Oil painting was just the way I was taught, or at least the way I had learned. Nobody taught me, but I really liked painting in this medium. Oil painting was the go-to every time. Plus, it gives a lusciousness to the skin tones that I'm working on and treats the figure a lot more carefully. I feel like when I do these parts of Black bodies, with diligence, I can make sure they are rendered well and with care.
DG: If eyes are the window to the soul, what are the nose and the mouth?
The airways. The thing is that you can actually see the water in my work. What I figured out early, what I really thought about for a long time, is that my artwork is made of bodies of water, of people who are composed of water, trying to communicate to actual humans who are made of about 70-80% of water. So, we all are bodies of water, which is a different connection. It's like this body of water next to my body of water, and how does the water between the both of us become a conversation? That's when everything changed, because I perceive people as the ocean. I'm also thinking about the connection between myself and any other person outside of skin tone, which is funny, because it's a lot about skin tone, but that's the second entry or the counter-entry into the work.
Some people enter the work through the facial features, but then other people enter the work through the abstraction. And I wanted it to be that way because I don't want it to be any type of situation where there's a barrier between any person who’s an audience member or who's viewing the piece. And so, you can either go, "I really liked that abstraction," or then go, "Oh, I really like the way that these facial features or hands are rendered," and also go, "I really like the way that these facial features are rendered. Oh, and this abstraction with them is interesting." It's a two-way street I was really focused on making possible through different avenues. Maybe no eyes attached to the body, but the connection between this body of water and your body as full of water is supposed to be the new connection.
EP: Regarding this experimental phase you were going through, and this may be an unfair question, but I wonder when you took a step back from the work and realized, “I found it.”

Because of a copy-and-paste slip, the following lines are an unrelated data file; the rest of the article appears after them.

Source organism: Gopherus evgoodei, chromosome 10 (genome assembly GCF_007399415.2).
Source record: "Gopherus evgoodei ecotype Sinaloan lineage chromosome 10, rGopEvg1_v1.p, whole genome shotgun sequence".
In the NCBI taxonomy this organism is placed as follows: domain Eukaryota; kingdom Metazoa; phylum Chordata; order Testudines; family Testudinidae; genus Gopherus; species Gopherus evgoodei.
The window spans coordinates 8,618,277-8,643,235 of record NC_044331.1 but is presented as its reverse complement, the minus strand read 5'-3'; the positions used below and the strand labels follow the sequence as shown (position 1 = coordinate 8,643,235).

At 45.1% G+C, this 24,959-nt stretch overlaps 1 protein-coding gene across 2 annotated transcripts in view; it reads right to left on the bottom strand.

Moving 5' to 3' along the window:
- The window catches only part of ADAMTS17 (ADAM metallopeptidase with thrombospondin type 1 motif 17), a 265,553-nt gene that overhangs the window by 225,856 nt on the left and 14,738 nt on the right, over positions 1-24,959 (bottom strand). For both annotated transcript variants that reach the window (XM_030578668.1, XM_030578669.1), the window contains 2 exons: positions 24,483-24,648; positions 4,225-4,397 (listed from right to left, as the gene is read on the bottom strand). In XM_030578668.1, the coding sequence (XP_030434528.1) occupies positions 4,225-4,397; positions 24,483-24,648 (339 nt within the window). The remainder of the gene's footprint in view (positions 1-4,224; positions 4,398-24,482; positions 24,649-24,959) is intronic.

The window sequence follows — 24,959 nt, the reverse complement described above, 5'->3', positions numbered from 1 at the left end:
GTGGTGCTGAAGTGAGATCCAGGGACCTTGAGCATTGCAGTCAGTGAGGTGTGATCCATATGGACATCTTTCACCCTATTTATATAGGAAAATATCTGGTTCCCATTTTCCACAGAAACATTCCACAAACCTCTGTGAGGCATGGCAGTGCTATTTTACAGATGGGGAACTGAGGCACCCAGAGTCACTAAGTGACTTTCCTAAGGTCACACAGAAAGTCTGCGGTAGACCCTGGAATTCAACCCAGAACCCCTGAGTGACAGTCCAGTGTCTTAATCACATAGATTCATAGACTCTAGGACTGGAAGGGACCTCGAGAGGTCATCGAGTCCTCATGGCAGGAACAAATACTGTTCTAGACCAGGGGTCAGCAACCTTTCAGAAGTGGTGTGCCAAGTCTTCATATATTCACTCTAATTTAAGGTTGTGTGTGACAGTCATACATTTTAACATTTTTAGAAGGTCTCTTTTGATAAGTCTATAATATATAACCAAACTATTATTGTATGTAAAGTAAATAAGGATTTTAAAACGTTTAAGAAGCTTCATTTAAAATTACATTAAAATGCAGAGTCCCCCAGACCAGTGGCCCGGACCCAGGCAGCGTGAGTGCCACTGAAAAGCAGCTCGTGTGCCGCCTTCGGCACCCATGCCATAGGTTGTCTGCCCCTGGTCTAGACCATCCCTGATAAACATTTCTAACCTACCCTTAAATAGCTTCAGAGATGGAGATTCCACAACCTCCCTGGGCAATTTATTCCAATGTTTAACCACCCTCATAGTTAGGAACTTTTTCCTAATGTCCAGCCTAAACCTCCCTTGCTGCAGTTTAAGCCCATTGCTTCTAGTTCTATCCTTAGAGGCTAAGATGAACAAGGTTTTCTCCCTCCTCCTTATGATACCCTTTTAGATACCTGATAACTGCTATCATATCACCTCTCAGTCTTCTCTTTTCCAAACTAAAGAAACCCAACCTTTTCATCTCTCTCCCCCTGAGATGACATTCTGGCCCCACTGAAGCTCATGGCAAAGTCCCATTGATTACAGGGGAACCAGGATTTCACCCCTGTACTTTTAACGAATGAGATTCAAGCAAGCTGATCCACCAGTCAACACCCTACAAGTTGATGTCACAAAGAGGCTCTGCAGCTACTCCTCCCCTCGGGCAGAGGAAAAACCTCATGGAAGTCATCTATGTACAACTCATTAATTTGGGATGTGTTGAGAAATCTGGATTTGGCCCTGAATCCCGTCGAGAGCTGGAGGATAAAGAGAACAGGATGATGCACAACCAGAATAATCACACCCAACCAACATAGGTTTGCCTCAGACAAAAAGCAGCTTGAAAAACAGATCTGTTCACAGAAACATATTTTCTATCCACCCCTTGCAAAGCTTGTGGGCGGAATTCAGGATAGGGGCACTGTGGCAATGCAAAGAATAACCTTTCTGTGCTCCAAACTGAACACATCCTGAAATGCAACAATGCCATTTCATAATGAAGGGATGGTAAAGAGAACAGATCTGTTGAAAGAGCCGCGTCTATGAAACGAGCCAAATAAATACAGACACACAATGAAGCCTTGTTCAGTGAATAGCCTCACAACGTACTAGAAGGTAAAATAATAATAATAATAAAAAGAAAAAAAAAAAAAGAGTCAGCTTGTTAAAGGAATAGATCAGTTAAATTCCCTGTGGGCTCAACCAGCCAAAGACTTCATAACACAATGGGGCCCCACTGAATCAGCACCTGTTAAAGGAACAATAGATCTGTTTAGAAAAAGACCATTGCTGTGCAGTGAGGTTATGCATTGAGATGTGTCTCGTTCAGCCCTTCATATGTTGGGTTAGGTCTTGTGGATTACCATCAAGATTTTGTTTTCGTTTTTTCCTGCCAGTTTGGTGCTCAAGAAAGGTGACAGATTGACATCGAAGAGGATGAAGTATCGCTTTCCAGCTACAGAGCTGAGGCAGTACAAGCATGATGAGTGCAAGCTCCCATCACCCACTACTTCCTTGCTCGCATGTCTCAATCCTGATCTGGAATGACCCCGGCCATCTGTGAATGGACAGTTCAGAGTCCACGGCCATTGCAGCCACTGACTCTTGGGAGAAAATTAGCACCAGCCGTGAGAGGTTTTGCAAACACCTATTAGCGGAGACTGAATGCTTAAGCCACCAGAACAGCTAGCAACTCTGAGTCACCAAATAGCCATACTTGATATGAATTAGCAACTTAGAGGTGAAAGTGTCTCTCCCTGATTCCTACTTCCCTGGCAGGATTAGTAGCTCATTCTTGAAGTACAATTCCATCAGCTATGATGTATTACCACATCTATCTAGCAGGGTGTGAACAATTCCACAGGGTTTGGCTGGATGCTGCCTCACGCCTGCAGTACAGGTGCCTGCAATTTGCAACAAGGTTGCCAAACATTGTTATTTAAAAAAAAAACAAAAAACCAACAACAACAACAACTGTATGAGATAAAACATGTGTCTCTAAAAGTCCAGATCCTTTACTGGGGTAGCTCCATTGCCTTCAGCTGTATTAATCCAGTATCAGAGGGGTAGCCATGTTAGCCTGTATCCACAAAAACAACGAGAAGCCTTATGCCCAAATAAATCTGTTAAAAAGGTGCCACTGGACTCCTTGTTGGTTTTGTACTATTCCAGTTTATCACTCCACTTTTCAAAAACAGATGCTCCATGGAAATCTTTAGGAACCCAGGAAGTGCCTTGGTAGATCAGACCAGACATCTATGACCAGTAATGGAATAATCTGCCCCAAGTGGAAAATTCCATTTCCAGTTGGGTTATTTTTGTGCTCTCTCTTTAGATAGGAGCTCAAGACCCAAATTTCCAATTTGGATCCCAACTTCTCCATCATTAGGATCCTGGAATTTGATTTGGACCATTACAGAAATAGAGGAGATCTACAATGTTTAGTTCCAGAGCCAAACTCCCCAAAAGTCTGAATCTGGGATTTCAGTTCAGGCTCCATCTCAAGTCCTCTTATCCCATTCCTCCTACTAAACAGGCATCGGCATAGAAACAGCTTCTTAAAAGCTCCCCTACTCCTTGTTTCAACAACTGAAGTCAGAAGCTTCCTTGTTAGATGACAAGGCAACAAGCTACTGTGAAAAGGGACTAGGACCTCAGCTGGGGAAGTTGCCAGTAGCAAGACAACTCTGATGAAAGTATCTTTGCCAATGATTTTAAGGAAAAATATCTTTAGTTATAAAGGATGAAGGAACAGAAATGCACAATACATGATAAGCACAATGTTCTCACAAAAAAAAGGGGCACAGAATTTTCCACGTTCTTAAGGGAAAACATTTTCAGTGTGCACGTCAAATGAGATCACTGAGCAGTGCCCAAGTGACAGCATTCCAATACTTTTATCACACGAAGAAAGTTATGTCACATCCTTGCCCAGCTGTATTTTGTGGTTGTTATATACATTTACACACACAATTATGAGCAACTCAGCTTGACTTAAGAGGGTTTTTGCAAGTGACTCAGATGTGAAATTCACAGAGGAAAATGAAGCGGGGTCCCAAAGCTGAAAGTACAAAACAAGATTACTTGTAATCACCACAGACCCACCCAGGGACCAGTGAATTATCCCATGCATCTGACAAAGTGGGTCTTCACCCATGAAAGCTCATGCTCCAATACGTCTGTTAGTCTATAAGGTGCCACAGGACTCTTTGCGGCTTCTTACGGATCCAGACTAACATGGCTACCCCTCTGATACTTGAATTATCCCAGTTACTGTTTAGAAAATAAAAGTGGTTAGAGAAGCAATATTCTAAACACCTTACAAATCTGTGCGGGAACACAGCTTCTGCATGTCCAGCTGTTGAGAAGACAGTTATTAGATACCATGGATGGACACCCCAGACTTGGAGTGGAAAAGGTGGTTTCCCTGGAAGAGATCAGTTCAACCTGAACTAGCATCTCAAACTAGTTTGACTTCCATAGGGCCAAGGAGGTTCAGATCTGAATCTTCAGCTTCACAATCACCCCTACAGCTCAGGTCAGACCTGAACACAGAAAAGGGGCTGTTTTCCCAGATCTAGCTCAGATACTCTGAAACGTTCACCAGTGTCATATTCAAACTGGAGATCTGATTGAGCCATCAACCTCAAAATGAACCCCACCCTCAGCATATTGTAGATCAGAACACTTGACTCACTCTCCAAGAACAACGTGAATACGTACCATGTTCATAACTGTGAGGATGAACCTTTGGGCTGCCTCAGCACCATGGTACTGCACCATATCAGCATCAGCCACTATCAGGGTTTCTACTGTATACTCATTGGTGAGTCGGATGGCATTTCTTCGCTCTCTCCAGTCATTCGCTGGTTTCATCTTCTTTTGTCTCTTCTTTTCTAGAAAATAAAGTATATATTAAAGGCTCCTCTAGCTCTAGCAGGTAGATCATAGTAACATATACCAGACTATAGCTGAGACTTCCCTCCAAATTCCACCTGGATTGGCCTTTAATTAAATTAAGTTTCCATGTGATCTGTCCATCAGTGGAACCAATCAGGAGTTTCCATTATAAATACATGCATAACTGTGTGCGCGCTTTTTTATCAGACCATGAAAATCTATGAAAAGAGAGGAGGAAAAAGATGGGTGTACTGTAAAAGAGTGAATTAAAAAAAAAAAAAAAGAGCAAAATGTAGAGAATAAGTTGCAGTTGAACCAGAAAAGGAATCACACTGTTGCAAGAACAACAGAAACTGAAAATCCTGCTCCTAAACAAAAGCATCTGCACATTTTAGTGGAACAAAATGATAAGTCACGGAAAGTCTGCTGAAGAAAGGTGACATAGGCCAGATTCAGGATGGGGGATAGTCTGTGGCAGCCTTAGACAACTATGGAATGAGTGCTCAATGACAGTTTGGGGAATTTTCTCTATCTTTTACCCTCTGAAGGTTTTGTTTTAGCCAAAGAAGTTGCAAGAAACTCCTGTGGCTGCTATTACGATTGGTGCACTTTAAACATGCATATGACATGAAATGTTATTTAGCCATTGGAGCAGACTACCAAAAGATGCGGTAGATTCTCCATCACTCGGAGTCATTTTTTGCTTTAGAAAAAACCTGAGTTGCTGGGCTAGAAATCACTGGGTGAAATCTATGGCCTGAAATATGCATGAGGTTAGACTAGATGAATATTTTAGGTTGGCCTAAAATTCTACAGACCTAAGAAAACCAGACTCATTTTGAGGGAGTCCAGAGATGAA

There were two moments. The first was during quarantine I had this really big 48 x 60” piece on paper. I was doing a bunch of pieces on paper when quarantine happened because I couldn't get supplies. So, I did this one on paper. People connected it to a coronavirus head, because it has these multiple branches with these puffs coming out at the end—though it was just a reference picture that I was using of this African hairstyle. And so, it was really dope for me. When I finished, as I was standing in front of it, I was like,”Oh yeah, this is it. I can make this work for forever.” This is what I want.
The second one is this piece called Meeting of Two Oceans that I did right in Venice. It was composed of one section of ocean water and then another section of ocean water with different pigments that met in the middle but did not mix. The idea was if I was to go to the beach and try to meet an ancestor at the edge of the ocean, would I bring flowers? And then, I painted or drew flowers into the piece. I thought, this is the piece. This is the one. This is fantastic.
DG: That turn of phrase, “If I met my ancestors at the edge of the ocean, would I bring flowers”...? Is that a reference too, or is it just pure you?
No, it's just pure me. A lot of my time before going back to school I was looking at slam poetry. I have a lot of friends who are slam poets, and I have a bone for poetry. A lot of my titles are Langston Hughes poem references. And so, there's a lot from me.
I was the kid who sat next to the water, and thoughts just came. Things like that just made sense in the way where it's a mix of the real and fantastic, which is kind of the same way that I paint; there are parts that are realistic and then parts of that are just abstract ideas that potentially could happen.
It's not always at the beginning of the thought. Sometimes I'll be in the middle of a painting, and then have this thought. If you ever see a picture of two oceans meeting, they mix at the bottom, but there's a clear sign they hit each other. So, to me, if I was in that position, and I was an ocean… my body is a body of water meeting an ocean of a body of water, and memory is in water. So to think of an ancestor in that water, to think of us meeting, wow, what would that be like?
Khari Turner’s solo show with Ross-Sutton Gallery in NYC will be on view through July 10–August 7, 2021